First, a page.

Sometimes You Just Have to Press “Publish.”July 29, 2014 at 7:51 am | Posted in Career angst, Crazy Talk (aka: Therapy) | 7 Comments
I have three separate drafts sitting in my dashboard right now. All of them are untitled. All of them relate to my last post about how I wish I could quit my job. Which I wrote more than a MONTH ago.
About halfway through writing those posts, I’ve just had to click away. Partly because I can’t deal with thinking and worrying and obsessing any more. Partly because I’m mad at myself that I can’t just walk away from a job which I have spent the past decade trying to talk myself into liking.
I wish it were that easy. I wish I was the kind of person who could just quit, walk away, be happy and free, with the wind blowing in my hair and daisies dancing and fairies flying around me, playing beautiful music.
I wish I was the kind of person who DIDN’T stay awake at night worrying about money.
I wish I could walk away and deal with the reality that in not working, I take resources away from my family; resources that are just as important as my time and energy.
I wish my headspace wasn’t so exhausting.
I wish I didn’t feel like quitting was WRONG.
I wish I knew what the hell I wanted to do with my life.
The thing is. I make 40% of our total family income. Working my dreaded part time hours. And yes, if I subtract out self-employment taxes because I’m a contractor, it’s not nearly as much as it seems on paper. But it’s significant, and we’re still paying for student debt, and I have family that’s strewn about the United States, and already I haven’t seen my sister and brother since March 2013. Oh yeah, and did I mention that I needed a new car imminently because mine had a crack in the head gasket that couldn’t be fixed because the head screws were frozen?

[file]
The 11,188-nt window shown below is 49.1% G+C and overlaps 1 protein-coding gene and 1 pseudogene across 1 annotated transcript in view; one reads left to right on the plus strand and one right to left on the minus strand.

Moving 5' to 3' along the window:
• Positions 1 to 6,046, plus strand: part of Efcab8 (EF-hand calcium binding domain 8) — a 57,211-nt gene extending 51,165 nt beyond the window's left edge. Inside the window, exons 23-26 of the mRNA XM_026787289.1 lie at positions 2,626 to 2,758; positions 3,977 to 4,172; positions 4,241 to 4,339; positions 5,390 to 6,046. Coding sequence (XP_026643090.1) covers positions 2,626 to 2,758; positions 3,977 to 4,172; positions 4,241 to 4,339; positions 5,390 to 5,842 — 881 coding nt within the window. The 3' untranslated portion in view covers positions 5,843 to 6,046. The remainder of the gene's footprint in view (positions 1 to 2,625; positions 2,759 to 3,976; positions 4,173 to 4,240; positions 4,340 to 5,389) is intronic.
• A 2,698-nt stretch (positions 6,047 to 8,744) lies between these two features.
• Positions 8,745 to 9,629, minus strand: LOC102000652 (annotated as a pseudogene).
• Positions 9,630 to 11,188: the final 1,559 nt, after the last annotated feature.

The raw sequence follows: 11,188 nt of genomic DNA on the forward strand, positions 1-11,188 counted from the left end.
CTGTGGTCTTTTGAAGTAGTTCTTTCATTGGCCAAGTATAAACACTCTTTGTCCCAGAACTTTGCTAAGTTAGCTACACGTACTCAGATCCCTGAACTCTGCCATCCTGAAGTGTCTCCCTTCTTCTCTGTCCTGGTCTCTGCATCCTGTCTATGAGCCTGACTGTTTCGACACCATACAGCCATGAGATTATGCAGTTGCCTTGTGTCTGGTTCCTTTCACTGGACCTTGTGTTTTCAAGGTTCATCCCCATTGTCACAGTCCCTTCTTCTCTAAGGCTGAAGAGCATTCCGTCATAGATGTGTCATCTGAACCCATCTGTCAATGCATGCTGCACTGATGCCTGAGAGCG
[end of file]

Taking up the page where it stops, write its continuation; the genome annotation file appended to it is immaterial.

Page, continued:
I just can’t justify quitting outright.
And I don’t know what I want to be when I grow up, so it’s not like I can even plan my exit strategy and ramp up something ELSE in the meantime.
But clearly my work schedule was not working for me anymore. This summer has just been too crazy.
So what I did instead of quitting was email the woman for whom I work and tell her I could only manage 20 hours a week this summer, and that we needed to bring in another resource, because that wasn’t going to cut it with all the changes the auditors wanted the client to make. I told her that things were different this summer because Lucky wasn’t in full day daycare and Charlie wasn’t working from home. And I told her that I couldn’t give her more than 20 hours a week, and that was BEFORE vacation plans, since Lucky and I were just about to head to NC for two weeks to visit my sister and niece and nephew and my brother and new nephew and niece and friends and other family.
And I knew it would not go over well, because she is not the kind of person who handles changes from her expectations without reacting. This was a HUGE change from what we’ve always discussed: that I am the person who is responsible for this project, first and foremost, and I need to be willing to work whatever hours necessary to get the project completed on time.